This post is a compilation of various information security questions and topics that are likely to be tested in the InfSi2 exam at HSR. I'm expanding this post step by step while I'm reviewing the contents of this semester. I've done something similar with the subject "Automata and languages" last semester and it helped me a lot.

1. Cryptographical strength

Hover over the algorithm to see its solution, or press the button below to show all the solutions. I made a special Jekyll plugin for this, however since this blog is no longer Jekyll based it's not working anymore - tw 25.01.2018

Algorithm Strength (bit) Details
3DES "112"
AES-128 "128"
AES-192 "192"
AES-256 "256"
AES-GCM-128 "128" AES Galois Counter Mode (GCM)
AES-GCM-192 "192"
AES-GCM-256 "256"
DH 8192 "4096"
DH ECP-256 "128" Elliptic Curve Diffie Hellman (ECP)
DH ECP-384 "192" Elliptic Curve Diffie Hellman (ECP)
DH ECP-512 "256" Elliptic Curve Diffie Hellman (ECP)
DH MODP 4096 "256" DH More Modular Exponential
ECDSA-160 "80"
ECDSA-224 "112"
ECDSA-256 "128" Elliptic Curve Digital Signature (DSA)
ECDSA-384 "192" Elliptic Curve Digital Signature (DSA)
ECDSA-512 "256" Elliptic Curve Digital Signature (DSA)
RSA 1024 "80"
RSA 2048 "112"
RSA 3072 "128"
RSA 4096 "128-192"
RSA 7680 "192"
RSA 8192 ">192"
RSA 15360 "256"
SHA-1 "<112"
SHA-224 "112"
SHA-256 "128"
SHA-384 "192"
SHA-512 "256"

2. True Random numbers

Here are two sources that provide random numbers:
Two random sequences

Q: What can be said about source a?

Source a is reliable, but it returns 1 more often then 0. So it has a bias towards 1. Sources of randomness that have a bias aren't ideal.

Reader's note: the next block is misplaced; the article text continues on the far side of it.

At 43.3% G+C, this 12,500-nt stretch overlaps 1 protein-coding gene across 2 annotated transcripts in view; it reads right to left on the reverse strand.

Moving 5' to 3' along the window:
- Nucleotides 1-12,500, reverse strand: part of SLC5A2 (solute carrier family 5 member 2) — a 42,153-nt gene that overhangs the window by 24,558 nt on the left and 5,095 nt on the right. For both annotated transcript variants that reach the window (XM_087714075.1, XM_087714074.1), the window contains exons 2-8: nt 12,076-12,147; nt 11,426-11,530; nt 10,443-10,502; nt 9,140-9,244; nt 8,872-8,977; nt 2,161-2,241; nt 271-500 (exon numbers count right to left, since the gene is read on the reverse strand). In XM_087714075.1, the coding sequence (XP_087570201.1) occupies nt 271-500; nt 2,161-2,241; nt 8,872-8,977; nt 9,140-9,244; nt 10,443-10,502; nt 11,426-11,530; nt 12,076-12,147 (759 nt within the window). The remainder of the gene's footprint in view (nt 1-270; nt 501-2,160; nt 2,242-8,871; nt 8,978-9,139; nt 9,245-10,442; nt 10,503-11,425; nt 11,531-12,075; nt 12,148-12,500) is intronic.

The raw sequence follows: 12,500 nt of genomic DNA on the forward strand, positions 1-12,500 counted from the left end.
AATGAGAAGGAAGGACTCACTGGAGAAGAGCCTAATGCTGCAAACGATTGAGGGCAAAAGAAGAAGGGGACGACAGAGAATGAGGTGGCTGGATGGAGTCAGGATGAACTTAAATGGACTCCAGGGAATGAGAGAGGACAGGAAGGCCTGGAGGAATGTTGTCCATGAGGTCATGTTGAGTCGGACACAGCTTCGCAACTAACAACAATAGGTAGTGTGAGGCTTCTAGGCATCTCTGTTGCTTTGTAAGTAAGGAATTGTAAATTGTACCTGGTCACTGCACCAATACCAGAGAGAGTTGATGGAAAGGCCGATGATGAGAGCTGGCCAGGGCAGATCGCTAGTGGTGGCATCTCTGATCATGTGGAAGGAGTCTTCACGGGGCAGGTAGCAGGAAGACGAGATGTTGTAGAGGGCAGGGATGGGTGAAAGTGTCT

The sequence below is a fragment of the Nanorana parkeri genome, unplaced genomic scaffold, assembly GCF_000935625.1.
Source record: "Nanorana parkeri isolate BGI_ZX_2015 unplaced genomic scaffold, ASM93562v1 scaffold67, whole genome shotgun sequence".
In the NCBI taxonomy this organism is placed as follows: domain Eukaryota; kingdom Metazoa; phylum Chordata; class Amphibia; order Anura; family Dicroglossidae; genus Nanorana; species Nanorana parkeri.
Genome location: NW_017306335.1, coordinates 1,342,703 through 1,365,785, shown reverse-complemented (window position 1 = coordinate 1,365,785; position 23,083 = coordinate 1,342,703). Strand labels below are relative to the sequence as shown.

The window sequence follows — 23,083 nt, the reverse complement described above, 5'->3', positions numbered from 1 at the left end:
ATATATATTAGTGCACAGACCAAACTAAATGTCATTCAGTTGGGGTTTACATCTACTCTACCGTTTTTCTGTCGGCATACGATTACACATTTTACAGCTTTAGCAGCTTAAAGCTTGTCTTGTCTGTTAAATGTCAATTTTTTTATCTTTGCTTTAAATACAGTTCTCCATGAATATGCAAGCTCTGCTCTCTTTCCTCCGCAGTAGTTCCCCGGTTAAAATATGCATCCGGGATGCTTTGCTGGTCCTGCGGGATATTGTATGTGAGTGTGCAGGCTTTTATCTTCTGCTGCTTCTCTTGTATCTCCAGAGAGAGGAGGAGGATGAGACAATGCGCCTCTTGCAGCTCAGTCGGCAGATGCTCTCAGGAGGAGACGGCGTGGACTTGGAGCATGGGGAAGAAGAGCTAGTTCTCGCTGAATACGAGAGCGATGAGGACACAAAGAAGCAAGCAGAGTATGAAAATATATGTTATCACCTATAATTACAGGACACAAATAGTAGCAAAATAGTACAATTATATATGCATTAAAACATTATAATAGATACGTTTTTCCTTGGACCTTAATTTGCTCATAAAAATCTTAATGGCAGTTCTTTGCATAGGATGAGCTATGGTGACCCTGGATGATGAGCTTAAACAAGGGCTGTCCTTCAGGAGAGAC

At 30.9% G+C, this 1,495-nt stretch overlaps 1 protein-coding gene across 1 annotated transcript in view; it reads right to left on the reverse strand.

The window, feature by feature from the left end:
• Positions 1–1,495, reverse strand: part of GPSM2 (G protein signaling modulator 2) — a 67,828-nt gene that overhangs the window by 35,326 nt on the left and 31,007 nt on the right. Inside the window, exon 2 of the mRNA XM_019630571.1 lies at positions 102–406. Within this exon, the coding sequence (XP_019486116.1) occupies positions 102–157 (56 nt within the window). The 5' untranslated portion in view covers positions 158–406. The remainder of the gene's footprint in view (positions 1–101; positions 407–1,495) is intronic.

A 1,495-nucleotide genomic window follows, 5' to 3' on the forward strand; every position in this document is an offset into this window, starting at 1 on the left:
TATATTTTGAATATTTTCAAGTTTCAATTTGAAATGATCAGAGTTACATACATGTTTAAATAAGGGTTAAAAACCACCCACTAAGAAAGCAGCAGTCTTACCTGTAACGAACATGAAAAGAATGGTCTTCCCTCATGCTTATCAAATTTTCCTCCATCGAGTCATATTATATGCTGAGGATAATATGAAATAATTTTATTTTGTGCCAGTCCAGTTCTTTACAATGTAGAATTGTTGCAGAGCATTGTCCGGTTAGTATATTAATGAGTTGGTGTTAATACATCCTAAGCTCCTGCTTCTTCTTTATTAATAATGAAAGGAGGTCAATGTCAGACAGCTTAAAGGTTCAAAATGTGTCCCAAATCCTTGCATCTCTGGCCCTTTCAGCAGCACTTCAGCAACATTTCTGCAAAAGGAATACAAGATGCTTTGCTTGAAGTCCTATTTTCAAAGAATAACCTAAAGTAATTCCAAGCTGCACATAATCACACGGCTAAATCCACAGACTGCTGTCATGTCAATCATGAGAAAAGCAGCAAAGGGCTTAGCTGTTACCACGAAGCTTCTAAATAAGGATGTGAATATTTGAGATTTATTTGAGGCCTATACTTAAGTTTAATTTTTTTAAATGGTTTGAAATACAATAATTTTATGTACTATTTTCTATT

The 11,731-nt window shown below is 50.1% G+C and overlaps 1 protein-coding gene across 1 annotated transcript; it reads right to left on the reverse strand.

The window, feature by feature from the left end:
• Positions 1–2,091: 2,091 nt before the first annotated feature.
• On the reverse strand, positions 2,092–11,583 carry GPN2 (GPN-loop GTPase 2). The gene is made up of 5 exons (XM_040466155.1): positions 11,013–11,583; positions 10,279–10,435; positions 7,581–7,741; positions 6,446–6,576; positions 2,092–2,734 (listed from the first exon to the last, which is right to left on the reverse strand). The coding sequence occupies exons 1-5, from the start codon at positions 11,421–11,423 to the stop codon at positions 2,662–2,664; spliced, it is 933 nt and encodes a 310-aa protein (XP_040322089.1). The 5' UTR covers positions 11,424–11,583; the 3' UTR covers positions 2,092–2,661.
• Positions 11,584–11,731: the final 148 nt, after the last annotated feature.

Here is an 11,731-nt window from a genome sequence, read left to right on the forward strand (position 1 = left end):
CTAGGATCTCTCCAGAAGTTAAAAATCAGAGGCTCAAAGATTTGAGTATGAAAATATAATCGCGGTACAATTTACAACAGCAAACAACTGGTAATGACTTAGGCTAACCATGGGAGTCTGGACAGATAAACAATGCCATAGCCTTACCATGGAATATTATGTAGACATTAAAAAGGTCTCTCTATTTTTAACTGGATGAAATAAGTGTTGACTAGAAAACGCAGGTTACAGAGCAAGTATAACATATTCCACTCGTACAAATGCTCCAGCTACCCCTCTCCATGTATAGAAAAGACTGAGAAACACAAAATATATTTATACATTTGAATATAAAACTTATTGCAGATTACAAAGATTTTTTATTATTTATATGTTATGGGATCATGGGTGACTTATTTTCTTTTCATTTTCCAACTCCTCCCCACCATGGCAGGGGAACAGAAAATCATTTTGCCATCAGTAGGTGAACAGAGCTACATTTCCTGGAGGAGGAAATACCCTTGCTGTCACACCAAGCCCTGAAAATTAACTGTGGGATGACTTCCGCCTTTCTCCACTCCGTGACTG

Q: What can be said about source b?

Source b had a good distribution between 1 and 0. However there are many gaps in the data stream which is also not ideal.

Q: How can source a & b be used to build a good random number generator?

The random values can be incorporated in a entropy pool via a hash function (e.g. SHA1, SHA256). The pool can then be used as a random seed for a good pseudo random number generator.

3. Quantum Key Cryptography

Quantum Key Cryptography uses entangled Photons to distribute a secure key between two parties. It has ben successfully demonstrated by three independent research groups. What makes Quantum Key Cryptography special is that due to the laws of quantum physics it is possible to detect when a eavesdropper intercepts part of a quantum key. So the compromised parts of the data can be discarded.

Fundamental Laws of Quantum Physics

  • One cannot take a measurement without perturbing the system.
  • One cannot determine simultaneously the position and the momentum of a particle with arbitrarily high accuracy.
  • One cannot simultaneously measure the polarization of a photon in the vertical-horizontal basis and simultaneously in the diagonal basis.